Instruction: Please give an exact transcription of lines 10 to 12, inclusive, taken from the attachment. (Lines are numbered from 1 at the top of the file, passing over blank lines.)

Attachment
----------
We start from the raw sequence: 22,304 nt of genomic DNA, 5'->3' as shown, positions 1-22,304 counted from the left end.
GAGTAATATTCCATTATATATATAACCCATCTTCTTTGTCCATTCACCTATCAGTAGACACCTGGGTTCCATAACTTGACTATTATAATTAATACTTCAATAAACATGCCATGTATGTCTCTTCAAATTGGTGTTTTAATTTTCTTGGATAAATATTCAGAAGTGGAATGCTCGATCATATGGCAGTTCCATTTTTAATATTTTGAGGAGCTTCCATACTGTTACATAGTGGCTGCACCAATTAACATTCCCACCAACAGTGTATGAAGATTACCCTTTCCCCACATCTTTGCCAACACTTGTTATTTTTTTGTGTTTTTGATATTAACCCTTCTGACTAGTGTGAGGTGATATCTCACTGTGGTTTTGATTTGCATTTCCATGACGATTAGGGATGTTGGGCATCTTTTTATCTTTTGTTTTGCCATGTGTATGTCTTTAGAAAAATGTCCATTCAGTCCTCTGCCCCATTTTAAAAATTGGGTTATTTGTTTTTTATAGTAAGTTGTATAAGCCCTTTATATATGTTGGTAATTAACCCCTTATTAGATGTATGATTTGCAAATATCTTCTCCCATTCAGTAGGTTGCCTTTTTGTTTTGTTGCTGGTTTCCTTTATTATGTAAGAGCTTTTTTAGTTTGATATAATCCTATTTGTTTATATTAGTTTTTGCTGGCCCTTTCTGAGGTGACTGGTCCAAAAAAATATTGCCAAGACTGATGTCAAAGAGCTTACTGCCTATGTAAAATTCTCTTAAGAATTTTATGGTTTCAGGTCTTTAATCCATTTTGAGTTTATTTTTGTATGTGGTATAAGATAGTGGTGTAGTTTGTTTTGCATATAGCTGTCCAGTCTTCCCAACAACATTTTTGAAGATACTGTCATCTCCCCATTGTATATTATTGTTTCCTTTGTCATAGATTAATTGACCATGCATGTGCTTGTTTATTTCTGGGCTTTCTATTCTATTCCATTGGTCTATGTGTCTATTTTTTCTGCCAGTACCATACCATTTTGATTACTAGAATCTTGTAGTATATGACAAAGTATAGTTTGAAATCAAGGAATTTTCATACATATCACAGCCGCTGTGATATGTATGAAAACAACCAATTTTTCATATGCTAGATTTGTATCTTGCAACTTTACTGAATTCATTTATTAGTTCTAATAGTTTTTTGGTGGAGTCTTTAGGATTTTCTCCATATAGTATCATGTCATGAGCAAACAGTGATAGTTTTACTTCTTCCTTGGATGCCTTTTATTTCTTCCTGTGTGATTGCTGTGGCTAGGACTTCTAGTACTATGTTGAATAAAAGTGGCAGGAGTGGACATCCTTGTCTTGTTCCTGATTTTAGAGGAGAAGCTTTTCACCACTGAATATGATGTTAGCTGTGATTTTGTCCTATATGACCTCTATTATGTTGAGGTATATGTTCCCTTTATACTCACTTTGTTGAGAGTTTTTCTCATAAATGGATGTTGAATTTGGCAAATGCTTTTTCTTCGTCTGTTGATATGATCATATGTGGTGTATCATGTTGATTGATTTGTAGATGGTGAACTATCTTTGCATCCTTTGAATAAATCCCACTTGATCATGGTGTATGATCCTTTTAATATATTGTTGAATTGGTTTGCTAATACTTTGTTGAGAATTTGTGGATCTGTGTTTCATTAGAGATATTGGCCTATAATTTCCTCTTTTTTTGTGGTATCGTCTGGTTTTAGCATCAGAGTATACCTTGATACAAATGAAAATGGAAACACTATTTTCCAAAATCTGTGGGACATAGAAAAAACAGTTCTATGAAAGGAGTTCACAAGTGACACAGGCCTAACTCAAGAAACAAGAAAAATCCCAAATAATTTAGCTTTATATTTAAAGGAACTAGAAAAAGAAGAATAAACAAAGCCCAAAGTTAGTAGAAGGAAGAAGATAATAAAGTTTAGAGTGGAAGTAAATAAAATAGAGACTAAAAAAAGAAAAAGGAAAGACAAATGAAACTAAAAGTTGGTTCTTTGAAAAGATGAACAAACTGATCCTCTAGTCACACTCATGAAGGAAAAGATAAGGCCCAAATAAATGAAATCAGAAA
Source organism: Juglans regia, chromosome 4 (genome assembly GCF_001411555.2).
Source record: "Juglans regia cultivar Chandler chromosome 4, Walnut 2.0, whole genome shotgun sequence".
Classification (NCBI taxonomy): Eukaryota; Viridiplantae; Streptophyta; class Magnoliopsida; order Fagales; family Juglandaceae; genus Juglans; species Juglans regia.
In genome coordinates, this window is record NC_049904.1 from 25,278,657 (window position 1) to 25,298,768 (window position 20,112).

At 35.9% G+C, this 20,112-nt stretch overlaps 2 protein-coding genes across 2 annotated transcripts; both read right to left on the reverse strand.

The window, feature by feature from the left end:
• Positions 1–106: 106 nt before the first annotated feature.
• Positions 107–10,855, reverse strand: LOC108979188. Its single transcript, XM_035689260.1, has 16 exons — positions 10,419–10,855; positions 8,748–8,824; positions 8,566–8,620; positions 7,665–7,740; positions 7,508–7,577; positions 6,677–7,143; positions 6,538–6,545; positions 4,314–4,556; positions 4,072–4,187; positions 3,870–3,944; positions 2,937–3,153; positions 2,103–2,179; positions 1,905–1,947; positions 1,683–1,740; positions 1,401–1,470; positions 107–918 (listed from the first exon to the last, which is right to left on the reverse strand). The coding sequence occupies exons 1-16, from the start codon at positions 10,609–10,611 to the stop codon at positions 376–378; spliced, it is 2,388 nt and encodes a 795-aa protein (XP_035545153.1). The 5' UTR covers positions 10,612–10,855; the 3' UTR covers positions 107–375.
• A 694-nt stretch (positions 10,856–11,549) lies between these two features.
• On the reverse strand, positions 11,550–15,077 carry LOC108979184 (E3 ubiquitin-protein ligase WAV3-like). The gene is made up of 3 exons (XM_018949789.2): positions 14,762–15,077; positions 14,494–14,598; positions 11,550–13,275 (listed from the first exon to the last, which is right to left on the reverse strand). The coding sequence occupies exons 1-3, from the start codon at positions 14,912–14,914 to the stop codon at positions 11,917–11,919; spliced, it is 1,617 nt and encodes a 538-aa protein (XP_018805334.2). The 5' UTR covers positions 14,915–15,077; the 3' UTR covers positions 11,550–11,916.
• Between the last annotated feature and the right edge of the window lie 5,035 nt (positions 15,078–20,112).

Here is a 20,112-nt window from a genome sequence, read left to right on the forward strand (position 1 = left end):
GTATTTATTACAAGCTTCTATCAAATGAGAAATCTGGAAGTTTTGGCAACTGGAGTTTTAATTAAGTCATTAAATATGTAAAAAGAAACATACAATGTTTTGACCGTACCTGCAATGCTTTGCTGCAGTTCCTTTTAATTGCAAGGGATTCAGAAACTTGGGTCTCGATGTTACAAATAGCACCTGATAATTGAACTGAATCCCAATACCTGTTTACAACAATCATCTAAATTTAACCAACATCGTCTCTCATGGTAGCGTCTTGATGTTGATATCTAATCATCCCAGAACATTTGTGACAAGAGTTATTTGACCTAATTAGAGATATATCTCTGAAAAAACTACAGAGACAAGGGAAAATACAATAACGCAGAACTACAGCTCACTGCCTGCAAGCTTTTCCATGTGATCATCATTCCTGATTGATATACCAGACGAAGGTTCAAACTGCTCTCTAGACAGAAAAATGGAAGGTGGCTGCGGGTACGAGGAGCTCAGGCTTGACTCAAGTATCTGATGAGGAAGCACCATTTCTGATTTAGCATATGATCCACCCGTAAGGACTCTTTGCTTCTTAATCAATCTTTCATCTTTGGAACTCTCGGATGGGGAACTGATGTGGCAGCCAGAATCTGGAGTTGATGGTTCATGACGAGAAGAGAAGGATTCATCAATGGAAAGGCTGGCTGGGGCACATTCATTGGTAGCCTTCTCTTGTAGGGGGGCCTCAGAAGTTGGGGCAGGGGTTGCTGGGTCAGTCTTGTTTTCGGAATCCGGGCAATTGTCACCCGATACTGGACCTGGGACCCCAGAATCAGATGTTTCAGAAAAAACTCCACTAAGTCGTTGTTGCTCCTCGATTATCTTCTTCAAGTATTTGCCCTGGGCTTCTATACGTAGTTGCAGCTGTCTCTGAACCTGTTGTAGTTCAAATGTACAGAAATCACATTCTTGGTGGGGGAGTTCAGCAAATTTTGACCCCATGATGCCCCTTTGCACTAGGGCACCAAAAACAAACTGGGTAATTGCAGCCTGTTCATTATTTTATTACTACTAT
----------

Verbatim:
• Positions 107–10,855, reverse strand: LOC108979188. Its single transcript, XM_035689260.1, has 16 exons — positions 10,419–10,855; positions 8,748–8,824; positions 8,566–8,620; positions 7,665–7,740; positions 7,508–7,577; positions 6,677–7,143; positions 6,538–6,545; positions 4,314–4,556; positions 4,072–4,187; positions 3,870–3,944; positions 2,937–3,153; positions 2,103–2,179; positions 1,905–1,947; positions 1,683–1,740; positions 1,401–1,470; positions 107–918 (listed from the first exon to the last, which is right to left on the reverse strand). The coding sequence occupies exons 1-16, from the start codon at positions 10,609–10,611 to the stop codon at positions 376–378; spliced, it is 2,388 nt and encodes a 795-aa protein (XP_035545153.1). The 5' UTR covers positions 10,612–10,855; the 3' UTR covers positions 107–375.
• A 694-nt stretch (positions 10,856–11,549) lies between these two features.
• On the reverse strand, positions 11,550–15,077 carry LOC108979184 (E3 ubiquitin-protein ligase WAV3-like). The gene is made up of 3 exons (XM_018949789.2): positions 14,762–15,077; positions 14,494–14,598; positions 11,550–13,275 (listed from the first exon to the last, which is right to left on the reverse strand). The coding sequence occupies exons 1-3, from the start codon at positions 14,912–14,914 to the stop codon at positions 11,917–11,919; spliced, it is 1,617 nt and encodes a 538-aa protein (XP_018805334.2). The 5' UTR covers positions 14,915–15,077; the 3' UTR covers positions 11,550–11,916.